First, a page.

Storytelling events can be a bit hit and miss and this one was definitely not a hit. The evening, overall, suffered from a general lack of flow or structure. Though I was clearly not the target audience, it wasn’t entirely clear who was.
When we arrived, a book was passed around where audience members were invited to write their names if they wanted to perform later in the evening. Vetting these entries would have been a good idea.
The first half of the evening had a good – if slightly bemusing – energy. The host, experienced storyteller and published author Lea Taylor, performed an anecdotal story which, though perhaps overly reverent, had moments of lightness which worked well.
After that, the structure of the evening went out of the window. Taylor’s illustrator Sylvia Troon performed a reedy folk song that the audience were encouraged to join in with. The fact that we didn’t know the words didn’t seem to matter, as the performer didn’t appear to either.
From here, it only got more strange. The next performer told a version of the children’s story about a hen who thinks the sky is falling on her head. As we sang along to the nursery rhyme chorus I had to check that the audience was indeed still full of adults.
The final act of the first half saved it. Though normally a folk singer performing two bluesy originals inspired by his day-to-day life wouldn’t be my cup of tea, he was such a relief after the rest of the first half that I didn’t want him to stop.
The second half of the evening didn’t have any music, which was a painful tone shift. It began with an extract from Taylor’s new play, The Purple, White and Green: The Story of the Scottish Suffragettes which, honestly, I am not keen to attend. The scene managed to fall into every stereotype of a historical piece; the characters spoke in stilted Jane Austen-esque prose in order to heavily hammer home that they were, indeed, in the past, and the hammy acting did nothing to disguise unbearably heavy exposition. As if this wasn’t enough, the story of the Scottish suffragettes featured two English main characters.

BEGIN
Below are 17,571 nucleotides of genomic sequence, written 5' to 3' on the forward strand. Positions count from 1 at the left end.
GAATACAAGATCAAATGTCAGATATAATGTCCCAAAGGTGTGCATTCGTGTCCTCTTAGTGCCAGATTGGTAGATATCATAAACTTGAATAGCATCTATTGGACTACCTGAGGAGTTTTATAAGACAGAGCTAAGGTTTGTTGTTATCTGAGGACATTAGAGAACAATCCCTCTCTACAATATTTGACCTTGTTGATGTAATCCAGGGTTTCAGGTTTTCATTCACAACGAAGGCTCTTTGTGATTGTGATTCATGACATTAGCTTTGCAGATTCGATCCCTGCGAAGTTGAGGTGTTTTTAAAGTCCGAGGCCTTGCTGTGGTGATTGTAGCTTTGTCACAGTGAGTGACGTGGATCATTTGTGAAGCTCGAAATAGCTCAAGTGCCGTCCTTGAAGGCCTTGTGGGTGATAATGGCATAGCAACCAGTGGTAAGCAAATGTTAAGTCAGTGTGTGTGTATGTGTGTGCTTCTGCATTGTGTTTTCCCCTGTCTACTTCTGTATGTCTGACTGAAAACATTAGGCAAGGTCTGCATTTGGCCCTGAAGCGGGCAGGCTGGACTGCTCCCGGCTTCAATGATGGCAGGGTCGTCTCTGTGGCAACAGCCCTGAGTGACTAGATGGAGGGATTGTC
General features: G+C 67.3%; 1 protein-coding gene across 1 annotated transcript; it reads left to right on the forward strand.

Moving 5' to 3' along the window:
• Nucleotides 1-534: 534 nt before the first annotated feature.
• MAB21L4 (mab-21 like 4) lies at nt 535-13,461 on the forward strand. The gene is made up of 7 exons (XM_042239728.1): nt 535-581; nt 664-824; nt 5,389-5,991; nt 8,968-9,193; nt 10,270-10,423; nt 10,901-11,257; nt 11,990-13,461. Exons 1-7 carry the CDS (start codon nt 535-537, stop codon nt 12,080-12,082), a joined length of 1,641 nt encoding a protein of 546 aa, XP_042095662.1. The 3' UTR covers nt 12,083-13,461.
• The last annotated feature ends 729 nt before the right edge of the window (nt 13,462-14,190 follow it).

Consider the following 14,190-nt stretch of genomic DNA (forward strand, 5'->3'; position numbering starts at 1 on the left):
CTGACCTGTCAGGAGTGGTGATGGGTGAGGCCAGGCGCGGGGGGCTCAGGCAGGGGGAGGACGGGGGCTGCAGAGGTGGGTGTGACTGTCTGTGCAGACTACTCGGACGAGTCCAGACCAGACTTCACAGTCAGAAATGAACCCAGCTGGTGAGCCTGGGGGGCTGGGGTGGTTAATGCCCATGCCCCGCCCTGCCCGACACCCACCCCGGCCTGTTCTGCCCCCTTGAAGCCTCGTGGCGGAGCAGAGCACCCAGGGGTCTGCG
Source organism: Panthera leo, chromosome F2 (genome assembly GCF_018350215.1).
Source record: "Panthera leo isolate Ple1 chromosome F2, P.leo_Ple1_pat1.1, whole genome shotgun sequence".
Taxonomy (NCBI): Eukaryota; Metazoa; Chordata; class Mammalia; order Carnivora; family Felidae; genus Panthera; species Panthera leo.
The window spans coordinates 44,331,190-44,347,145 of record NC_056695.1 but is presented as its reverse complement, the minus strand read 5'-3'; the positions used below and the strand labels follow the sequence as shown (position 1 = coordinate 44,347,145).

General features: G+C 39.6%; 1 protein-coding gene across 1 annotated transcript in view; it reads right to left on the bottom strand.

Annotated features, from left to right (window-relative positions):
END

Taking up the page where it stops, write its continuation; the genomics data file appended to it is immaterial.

The next few stories were okay, if somewhat forgettable. Most followed popular fairy tale structures and whilst all attempted plot twists, only one, where the princess gets a PhD and the prince comes out, worked.
The evening as a whole felt like we were invading someone’s sitting room. From Taylor’s long list of acknowledgements for her new book, to her making an in-joke with her friend in the middle of a story, it felt like an exclusive gang where everyone knew each other- except for the paying audience.
Cafe Voices: Midlothian Tales took place at the Scottish Storytelling Centre on the 18 January.
Image: Miriam Morris.